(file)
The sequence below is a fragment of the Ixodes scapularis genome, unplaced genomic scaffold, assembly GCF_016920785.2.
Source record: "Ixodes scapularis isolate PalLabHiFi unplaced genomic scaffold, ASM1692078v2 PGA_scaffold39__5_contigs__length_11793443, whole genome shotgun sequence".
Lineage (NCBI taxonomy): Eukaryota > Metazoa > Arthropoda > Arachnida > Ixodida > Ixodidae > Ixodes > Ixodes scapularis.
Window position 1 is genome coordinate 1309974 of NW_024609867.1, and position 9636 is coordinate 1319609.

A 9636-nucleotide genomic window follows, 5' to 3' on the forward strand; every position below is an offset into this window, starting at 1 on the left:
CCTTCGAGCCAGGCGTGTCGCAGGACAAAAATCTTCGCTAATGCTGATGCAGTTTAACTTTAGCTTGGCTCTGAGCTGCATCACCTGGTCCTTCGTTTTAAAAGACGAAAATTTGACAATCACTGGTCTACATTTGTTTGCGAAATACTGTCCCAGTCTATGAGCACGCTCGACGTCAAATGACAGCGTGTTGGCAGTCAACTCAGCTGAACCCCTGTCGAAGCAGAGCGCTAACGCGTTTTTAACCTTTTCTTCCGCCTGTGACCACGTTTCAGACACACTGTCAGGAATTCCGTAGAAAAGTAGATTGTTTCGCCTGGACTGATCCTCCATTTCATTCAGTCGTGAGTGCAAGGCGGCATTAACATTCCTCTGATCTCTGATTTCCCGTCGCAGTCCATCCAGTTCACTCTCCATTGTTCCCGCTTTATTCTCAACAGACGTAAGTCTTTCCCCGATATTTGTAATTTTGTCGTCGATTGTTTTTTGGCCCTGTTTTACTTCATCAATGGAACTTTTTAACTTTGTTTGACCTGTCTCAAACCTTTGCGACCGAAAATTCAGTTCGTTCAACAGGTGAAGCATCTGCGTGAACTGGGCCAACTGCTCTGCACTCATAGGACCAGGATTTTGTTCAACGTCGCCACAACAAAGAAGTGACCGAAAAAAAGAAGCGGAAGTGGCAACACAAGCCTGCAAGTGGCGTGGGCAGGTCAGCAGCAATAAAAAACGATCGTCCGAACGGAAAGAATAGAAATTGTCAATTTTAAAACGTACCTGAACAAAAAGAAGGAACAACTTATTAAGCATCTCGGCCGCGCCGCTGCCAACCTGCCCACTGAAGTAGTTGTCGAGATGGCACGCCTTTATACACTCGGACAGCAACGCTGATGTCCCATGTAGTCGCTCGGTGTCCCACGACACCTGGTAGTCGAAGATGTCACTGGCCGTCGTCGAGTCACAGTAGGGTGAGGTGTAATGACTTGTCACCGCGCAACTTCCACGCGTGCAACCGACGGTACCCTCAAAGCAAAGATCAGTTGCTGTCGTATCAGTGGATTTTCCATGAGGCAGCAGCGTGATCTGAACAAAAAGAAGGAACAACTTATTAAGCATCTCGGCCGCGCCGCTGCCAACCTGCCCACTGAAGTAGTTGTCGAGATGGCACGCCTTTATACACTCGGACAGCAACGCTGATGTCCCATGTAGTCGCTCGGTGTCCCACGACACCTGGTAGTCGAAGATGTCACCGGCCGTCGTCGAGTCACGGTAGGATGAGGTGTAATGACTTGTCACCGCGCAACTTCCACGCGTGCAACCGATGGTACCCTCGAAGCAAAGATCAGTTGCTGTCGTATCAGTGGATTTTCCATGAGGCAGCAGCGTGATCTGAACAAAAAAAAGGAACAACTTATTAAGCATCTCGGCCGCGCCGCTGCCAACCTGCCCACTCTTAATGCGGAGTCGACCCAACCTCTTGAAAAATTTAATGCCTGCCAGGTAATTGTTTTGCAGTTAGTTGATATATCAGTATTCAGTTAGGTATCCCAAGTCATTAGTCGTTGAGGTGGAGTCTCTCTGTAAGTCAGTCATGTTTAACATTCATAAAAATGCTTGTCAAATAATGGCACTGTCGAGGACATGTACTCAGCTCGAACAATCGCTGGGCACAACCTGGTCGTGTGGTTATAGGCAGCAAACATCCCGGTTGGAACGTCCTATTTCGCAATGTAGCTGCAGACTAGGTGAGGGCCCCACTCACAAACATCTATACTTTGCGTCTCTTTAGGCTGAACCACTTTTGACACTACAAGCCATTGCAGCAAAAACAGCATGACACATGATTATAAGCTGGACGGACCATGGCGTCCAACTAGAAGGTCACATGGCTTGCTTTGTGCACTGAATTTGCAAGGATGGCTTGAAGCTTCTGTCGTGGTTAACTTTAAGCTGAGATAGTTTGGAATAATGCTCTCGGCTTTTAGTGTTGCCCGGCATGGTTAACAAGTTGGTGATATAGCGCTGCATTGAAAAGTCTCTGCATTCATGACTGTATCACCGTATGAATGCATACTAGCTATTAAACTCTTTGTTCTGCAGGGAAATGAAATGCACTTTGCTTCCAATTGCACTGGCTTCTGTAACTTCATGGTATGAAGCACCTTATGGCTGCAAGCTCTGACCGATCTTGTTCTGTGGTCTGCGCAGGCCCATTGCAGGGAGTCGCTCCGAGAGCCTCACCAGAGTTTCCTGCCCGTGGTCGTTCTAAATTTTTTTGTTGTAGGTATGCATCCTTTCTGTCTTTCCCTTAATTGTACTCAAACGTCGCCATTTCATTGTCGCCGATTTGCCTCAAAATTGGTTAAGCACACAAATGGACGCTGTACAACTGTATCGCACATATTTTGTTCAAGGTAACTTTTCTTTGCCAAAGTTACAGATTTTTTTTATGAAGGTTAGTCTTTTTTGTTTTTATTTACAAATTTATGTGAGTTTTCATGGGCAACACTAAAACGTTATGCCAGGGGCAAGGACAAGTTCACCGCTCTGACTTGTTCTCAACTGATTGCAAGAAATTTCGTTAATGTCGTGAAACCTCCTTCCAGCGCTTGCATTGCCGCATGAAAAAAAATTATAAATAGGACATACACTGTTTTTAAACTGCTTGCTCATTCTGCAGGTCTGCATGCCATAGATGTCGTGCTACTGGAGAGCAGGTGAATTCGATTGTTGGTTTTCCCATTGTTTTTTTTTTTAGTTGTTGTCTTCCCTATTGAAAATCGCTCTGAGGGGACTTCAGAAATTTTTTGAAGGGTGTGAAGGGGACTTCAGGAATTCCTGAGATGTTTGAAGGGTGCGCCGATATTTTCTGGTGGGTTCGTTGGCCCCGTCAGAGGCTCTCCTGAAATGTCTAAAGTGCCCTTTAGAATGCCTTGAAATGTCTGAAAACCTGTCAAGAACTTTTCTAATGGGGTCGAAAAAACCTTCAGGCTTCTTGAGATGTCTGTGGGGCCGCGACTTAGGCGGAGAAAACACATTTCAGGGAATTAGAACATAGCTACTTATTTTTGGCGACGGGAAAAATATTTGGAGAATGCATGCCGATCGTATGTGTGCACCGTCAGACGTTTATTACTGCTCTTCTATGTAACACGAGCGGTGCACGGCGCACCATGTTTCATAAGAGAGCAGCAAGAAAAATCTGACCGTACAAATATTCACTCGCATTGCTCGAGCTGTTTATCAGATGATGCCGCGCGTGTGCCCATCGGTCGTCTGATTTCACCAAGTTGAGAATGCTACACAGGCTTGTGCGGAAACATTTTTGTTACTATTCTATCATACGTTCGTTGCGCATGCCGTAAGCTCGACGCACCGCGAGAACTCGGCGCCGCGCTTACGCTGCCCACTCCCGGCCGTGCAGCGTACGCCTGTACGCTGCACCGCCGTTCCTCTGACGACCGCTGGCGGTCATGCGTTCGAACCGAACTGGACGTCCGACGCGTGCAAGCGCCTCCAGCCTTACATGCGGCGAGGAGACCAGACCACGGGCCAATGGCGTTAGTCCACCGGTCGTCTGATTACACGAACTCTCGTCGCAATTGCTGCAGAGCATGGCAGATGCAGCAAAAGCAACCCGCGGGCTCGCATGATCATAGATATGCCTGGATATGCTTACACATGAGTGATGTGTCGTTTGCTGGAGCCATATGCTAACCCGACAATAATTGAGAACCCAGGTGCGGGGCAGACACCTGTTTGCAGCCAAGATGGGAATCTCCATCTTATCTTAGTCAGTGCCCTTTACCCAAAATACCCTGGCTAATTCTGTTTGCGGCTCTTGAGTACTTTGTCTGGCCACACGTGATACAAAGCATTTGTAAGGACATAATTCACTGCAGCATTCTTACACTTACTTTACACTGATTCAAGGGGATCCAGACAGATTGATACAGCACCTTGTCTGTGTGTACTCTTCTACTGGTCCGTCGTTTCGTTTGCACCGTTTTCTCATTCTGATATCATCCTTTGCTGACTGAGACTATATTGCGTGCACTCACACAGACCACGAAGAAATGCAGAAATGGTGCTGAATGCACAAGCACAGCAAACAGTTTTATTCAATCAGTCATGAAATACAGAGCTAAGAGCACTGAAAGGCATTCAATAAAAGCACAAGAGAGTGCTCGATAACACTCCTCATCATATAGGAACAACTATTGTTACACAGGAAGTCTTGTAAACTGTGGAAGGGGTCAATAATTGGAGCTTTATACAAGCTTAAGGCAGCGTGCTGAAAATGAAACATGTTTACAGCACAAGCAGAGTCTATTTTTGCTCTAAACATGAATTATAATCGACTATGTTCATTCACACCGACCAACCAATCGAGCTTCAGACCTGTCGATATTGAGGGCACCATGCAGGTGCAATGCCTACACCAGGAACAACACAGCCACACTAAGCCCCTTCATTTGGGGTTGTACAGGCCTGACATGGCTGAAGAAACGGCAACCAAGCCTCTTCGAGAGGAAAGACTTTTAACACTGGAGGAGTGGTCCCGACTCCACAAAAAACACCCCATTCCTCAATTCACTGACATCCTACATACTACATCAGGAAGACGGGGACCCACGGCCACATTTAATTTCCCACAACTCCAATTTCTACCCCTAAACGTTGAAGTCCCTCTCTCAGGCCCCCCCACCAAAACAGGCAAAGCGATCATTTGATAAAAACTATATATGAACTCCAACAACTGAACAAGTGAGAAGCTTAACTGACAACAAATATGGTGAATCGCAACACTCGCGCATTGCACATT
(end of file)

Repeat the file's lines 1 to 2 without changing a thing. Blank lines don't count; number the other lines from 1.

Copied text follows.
The sequence below is a fragment of the Ixodes scapularis genome, unplaced genomic scaffold, assembly GCF_016920785.2.
Source record: "Ixodes scapularis isolate PalLabHiFi unplaced genomic scaffold, ASM1692078v2 PGA_scaffold39__5_contigs__length_11793443, whole genome shotgun sequence".